Click on pictures to enlarge.)
I will attempt to summarize two wonderful days in a few paragraphs.
It was a long two days. And to think their season was only beginning. Not many salmon were caught, as it was the beginning of the run. Better days are ahead, although the three boats (all have been commercial fishing from San Francisco to Alaska for the past four decades and seemed to be very close friends) together harvested around two thousand pounds of chum salmon. A pretty weak opening, but not too uncommon, as it was unseasonable warm and there was little wind (especially the second day). Rougher seas offer less visibility for the fish to see the net, so there were many contributing factors to the lack of fish moving through the strait.
We left early Thursday for the fishing grounds - about five hours of cruising for an opening at noon. We set the net and basically fished all day. Actually, they fished. I didn't do squat. I just stayed out of their way: a crew of two and a third crew that was the business partner (and expert on grading fish) was enough on the foredeck. Slippery aluminum decks and huge moving machinery can be quite dangerous, so I kept my distance. The net is approximately (300 fathoms (1/3 of a mile) long by 100 feet deep. A very large net that still appeared minuscule in the vast Strait of Juan de Fuca.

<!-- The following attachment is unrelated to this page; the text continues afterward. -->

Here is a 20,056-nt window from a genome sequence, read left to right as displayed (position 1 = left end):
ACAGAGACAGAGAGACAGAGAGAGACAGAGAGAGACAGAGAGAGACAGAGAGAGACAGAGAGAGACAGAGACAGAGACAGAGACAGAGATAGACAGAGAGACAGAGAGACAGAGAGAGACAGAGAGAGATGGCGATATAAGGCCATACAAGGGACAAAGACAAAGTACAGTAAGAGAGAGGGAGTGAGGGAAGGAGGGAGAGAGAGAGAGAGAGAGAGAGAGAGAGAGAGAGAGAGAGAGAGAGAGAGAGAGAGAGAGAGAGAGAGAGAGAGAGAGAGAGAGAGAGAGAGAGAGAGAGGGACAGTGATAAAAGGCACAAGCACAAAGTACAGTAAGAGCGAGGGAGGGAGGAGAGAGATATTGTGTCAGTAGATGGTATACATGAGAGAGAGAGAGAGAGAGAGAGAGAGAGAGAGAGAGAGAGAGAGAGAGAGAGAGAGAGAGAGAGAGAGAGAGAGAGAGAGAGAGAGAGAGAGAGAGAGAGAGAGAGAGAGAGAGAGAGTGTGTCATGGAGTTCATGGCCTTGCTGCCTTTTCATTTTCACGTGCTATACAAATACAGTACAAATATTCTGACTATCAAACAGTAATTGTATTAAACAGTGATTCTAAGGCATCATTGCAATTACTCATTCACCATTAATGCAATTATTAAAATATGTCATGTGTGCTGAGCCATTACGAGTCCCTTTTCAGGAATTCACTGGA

We anchored the first night in Dungeness and the three boats - all around 35 feet - tied off together after arriving at different times. We had dinner and retired around midnight. The next day was a full breakfast including eggs, toast, home fries and fresh salmon. A seal had bitten part of the fish (a common problem in fishing), so the remainder was baked with and tasted remarkable. Lunch was just as good, with dungeness crab freshly caught off the spit that morning.
The afternoon set (I believe the third set of four) offered the most fish. Yes, only about thirty fish in a yield that can often range in the hundreds in the high season. This is the above picture, just as the sun was setting and we were preparing to retrieve the net.
(This picture is the first day on one of the first sets, just after noon.)
Looking back, I was very lucky to see commercial fishing from this perspective. The fishermen were so very good natured, but they took their jobs very seriously; they had a lot on the line (pun intended). I wish I could write more and wax ore eloquent in the beauty of the my experience, but I am beat.
Memories of grand times like these will last a lifetime. And I learned how to play cribbage too.